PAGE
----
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Evanescent light waves, energy flow and tunneling

  1. Nov 5, 2015 #1
    In the full internal reflection case where we have a refracted evanescent wave, If another object is nearby, then we could have wave tunneling phenomenon(frustrated total internal reflection).

    1) So, how can the evanescent wave which does not transfer any net energy produce another wave at the second interface? What happens with the transfer of energy before the evanescent wave reaches the second interface and what happens to it at the exact time that it reaches it? Does energy spontaneously flow from one interface to another to produce the wave at the second interface?
    2) Is evanescent light wave a standing or travelling wave?
    3) When the evanescent wave reaches the second interface and produces another travelling wave, then does anything happen to the reflected wave of the first interface in order to not have problem with conservation of energy or there is no such problem(and why)? And it something does happen to the reflected wave, does it happen spontaneously(when the evanescent reaches the second interface)?
    4) If energy is not transferred by the evanescent waves, then how does its EM wave excite the atoms(or molecules or whatever) at the second interface?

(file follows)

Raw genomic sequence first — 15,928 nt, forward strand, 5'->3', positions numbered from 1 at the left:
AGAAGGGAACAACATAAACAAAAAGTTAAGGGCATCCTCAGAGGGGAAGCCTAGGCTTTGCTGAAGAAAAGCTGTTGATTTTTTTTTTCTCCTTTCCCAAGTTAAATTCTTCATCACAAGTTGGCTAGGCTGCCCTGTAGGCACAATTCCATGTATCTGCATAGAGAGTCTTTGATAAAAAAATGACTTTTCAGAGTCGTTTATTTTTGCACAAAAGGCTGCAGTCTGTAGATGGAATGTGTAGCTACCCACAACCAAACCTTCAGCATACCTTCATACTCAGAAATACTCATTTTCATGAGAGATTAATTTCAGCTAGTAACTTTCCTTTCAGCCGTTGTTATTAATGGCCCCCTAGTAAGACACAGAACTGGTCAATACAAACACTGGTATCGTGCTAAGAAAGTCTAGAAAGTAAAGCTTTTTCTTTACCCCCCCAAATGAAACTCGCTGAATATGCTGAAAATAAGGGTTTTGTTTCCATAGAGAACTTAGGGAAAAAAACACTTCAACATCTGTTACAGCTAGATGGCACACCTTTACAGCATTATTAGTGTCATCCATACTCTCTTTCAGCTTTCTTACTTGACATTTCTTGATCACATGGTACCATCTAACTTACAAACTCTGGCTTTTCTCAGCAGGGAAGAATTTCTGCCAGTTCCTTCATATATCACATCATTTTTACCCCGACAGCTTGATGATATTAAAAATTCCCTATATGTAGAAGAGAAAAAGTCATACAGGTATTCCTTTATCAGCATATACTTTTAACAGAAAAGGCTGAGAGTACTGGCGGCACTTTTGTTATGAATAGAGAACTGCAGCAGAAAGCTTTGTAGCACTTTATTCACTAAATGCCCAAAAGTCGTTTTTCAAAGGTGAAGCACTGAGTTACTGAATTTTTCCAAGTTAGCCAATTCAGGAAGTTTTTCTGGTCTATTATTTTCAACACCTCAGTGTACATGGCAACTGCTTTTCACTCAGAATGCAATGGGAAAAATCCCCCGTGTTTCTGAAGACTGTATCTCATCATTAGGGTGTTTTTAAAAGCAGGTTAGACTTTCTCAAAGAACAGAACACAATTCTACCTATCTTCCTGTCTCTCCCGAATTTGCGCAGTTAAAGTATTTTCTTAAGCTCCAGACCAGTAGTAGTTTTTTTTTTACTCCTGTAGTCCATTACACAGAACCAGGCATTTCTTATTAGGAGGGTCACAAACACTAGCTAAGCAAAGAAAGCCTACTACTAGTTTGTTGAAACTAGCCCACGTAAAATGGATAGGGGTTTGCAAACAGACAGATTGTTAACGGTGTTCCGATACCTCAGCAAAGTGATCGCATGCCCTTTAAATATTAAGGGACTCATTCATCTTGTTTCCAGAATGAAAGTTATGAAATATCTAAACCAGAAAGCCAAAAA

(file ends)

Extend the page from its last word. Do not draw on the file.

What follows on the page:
2. jcsd
  3. Nov 9, 2015 #2


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    It does not transfer net energy if it is fully evanescent and time-independent. In your setup it is not.
    I don't think those two categories are useful here.
    Sure, reflection will go down a bit. Why: because the structure of the wave-function changes. That change spreads at most with the speed of light, of course, so short light pulses can lead to a different response than longer ones.
  4. Nov 10, 2015 #3
    Thanks for the reply! But, how would you categorize evanescent waves and why are you saying that in my setup it is not an evanescent wave?
  5. Nov 10, 2015 #4


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    I would call them evanescent waves.
    They transfer energy.
  6. Nov 10, 2015 #5

    Andy Resnick

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    My responses:

    2) Evanescent waves are non-propagating waves, the surfaces of constant phase are not normal to the propagation direction, but parallel to it. They are not standing waves, either. Mathematically, evanescent waves do not have the form exp(-ikz) but exp(-kz).

    1) Energy does not propagate in an evanescent wave; the analogy for FTIR is quantum tunneling through a barrier. The wavefunction is analogous (exp(-ikz) vs. exp(-kz)) as well.

    3) FTIR does involve energy transfer from object 1 to object 2, but it's non-radiative energy transfer. The intensity of light in object 1 is decreased in proportion to the amount of energy transferred to object 2.

    4) Are you referring to FTIR fluorescent microscopy? The excitation field is extended into the sample via evanescent waves, acceptor atoms are excited by the excitation field and fluoresce; this fluorescence is a propagating wave that is collected by the microscope objective.

    Does this help?
  7. Nov 10, 2015 #6
    Yes, thank you for your answer!
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